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Open Access Highly Accessed Research article

The effect of a manual instrumentation technique on five types of premolar root canal geometry assessed by microcomputed tomography and three-dimensional reconstruction

Ke-Zeng Li1, Yuan Gao1, Ru Zhang1, Tao Hu1* and Bin Guo2*

Author Affiliations

1 State Key Laboratory of Oral Diseases, West China College of Stomatology, Sichuan University, Chengdu, P.R. China

2 Institute of Stomatology, Chinese PLA General Hospital, Beijing, P.R. China

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BMC Medical Imaging 2011, 11:14  doi:10.1186/1471-2342-11-14

Published: 15 June 2011

Abstract

Background

Together with diagnosis and treatment planning, a good knowledge of the root canal system and its frequent variations is a necessity for successful root canal therapy. The selection of instrumentation techniques for variants in internal anatomy of teeth has significant effects on the shaping ability and cleaning effectiveness. The aim of this study was to reveal the differences made by including variations in the internal anatomy of premolars into the study protocol for investigation of a single instrumentation technique (hand ProTaper instruments) assessed by microcomputed tomography and three-dimensional reconstruction.

Methods

Five single-root premolars, whose root canal systems were classified into one of five types, were scanned with micro-CT before and after preparation with a hand ProTaper instrument. Instrumentation characteristics were measured quantitatively in 3-D using a customized application framework based on MeVisLab. Numeric values were obtained for canal surface area, volume, volume changes, percentage of untouched surface, dentin wall thickness, and the thickness of dentin removed. Preparation errors were also evaluated using a color-coded reconstruction.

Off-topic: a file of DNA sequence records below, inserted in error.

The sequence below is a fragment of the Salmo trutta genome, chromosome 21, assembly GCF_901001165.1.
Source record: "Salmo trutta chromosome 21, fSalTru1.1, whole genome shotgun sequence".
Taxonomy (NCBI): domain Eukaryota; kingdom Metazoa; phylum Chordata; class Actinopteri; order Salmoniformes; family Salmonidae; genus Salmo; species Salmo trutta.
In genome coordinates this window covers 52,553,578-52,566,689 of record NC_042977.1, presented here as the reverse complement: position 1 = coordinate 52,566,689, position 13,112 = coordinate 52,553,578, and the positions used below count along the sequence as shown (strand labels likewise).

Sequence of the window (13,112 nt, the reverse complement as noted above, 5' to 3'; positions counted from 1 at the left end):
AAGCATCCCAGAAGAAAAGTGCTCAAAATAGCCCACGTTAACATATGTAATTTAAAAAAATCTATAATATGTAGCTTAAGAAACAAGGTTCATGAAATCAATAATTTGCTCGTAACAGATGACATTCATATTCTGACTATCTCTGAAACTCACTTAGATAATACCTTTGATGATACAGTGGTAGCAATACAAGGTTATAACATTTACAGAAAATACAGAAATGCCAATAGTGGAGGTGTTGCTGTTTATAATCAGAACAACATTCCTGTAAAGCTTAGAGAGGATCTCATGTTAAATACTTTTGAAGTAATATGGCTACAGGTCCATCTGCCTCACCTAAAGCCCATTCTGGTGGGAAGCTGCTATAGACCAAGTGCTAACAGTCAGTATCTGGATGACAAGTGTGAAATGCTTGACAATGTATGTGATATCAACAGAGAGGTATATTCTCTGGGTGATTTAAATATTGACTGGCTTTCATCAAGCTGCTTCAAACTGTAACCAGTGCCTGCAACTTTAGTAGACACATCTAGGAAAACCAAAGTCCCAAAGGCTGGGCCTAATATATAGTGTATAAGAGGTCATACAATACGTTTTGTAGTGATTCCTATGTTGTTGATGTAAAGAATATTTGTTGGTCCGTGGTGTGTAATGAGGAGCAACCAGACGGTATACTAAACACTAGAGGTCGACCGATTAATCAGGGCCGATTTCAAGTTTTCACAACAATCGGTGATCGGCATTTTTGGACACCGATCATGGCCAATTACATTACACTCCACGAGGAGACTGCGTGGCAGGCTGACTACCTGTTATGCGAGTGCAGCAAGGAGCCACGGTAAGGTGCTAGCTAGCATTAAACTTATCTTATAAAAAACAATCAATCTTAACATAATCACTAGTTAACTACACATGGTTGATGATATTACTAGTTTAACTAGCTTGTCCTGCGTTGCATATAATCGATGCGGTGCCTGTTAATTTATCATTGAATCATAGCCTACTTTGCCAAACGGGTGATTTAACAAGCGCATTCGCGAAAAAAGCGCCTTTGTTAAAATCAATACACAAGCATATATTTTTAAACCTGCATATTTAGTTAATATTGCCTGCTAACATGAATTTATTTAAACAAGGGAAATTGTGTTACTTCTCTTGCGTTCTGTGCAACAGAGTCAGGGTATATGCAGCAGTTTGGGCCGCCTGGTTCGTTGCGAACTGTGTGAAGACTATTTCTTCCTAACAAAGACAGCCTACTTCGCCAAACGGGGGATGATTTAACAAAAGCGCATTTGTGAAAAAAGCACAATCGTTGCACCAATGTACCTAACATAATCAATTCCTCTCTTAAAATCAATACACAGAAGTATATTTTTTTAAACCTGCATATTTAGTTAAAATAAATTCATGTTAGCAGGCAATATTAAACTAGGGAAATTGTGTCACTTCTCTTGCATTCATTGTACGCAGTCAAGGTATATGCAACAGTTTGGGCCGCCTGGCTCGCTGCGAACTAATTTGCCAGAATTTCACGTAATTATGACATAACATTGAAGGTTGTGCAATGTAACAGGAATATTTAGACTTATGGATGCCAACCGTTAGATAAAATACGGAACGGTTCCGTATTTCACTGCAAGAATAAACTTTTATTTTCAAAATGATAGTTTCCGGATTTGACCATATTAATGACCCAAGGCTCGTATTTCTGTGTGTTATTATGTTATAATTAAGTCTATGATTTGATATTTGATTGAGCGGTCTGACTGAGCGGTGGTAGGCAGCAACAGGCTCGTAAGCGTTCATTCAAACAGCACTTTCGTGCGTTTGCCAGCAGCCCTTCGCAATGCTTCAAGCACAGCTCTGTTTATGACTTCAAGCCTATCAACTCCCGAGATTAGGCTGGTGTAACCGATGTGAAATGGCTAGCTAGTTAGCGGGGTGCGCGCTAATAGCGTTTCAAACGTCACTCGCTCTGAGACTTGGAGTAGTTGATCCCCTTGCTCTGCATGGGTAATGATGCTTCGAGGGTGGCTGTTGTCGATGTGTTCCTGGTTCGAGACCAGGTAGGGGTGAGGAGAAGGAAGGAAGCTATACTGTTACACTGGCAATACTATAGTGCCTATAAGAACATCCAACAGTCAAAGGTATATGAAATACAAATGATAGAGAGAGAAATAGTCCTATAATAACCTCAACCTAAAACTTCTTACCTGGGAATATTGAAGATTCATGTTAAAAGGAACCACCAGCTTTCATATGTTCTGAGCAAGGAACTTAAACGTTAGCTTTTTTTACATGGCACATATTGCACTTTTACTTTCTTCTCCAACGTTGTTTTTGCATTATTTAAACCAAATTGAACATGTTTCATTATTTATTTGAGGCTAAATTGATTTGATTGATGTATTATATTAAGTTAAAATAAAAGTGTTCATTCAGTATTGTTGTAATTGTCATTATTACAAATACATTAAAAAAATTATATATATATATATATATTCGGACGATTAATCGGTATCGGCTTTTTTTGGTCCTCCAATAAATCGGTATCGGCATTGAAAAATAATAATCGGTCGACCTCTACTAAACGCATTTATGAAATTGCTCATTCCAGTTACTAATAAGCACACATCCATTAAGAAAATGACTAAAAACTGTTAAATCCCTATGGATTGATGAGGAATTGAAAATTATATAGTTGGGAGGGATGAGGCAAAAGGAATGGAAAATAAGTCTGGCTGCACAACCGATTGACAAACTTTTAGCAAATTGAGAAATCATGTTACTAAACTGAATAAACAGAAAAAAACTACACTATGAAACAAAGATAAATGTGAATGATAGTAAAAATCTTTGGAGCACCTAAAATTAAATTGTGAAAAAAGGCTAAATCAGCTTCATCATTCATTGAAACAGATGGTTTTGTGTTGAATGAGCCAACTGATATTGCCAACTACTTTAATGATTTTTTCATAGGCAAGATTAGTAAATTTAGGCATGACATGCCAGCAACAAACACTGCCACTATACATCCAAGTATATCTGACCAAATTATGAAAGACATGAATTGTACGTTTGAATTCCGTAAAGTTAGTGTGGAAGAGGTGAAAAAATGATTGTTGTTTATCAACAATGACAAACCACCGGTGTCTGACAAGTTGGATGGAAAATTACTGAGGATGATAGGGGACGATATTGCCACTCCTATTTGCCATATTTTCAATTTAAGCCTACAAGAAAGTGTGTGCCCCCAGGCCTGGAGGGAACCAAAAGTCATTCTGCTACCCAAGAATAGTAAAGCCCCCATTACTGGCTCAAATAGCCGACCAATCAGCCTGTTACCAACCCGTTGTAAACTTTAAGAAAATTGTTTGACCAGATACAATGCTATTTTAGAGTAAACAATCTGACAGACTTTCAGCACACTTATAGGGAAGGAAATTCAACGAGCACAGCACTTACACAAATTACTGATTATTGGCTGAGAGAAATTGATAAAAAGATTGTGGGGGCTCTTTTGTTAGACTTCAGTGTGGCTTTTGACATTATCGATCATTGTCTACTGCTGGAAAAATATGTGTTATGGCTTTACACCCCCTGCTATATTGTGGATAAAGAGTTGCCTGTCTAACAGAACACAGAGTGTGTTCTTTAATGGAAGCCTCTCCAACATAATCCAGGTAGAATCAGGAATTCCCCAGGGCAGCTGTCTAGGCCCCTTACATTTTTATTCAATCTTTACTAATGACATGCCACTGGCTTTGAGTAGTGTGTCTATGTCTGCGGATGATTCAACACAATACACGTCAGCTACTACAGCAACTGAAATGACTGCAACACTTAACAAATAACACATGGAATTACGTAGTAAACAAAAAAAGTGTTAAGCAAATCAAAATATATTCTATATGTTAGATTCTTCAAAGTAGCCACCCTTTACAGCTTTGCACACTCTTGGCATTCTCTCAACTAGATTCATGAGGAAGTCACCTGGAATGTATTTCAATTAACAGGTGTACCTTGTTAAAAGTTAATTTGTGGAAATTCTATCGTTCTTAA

Results

Canal volumes and surface areas were increased after instrumentation. Prepared canals of all five types were straightened, with transportation toward the inner aspects of S-shaped or multiple curves. However, a ledge was formed at the apical third curve of the type II canal system and a wide range in the percentage of unchanged canal surfaces (27.4-83.0%) was recorded. The dentin walls were more than 0.3 mm thick except in a 1 mm zone from the apical surface and the hazardous area of the type II canal system after preparation with an F3 instrument.

Conclusions

The 3-D color-coded images showed different morphological changes in the five types of root canal systems shaped with the same hand instrumentation technique. Premolars are among the most complex teeth for root canal treatment and instrumentation techniques for the root canal systems of premolars should be selected individually depending on the 3-D canal configuration of each tooth. Further study is needed to demonstrate the differences made by including variations in the internal anatomy of teeth into the study protocol of clinical RCT for identifying the best preparation technique.

Keywords:
Manual instruments; Microcomputed tomography; Root canal preparation; Root canal system; Three-dimensional imaging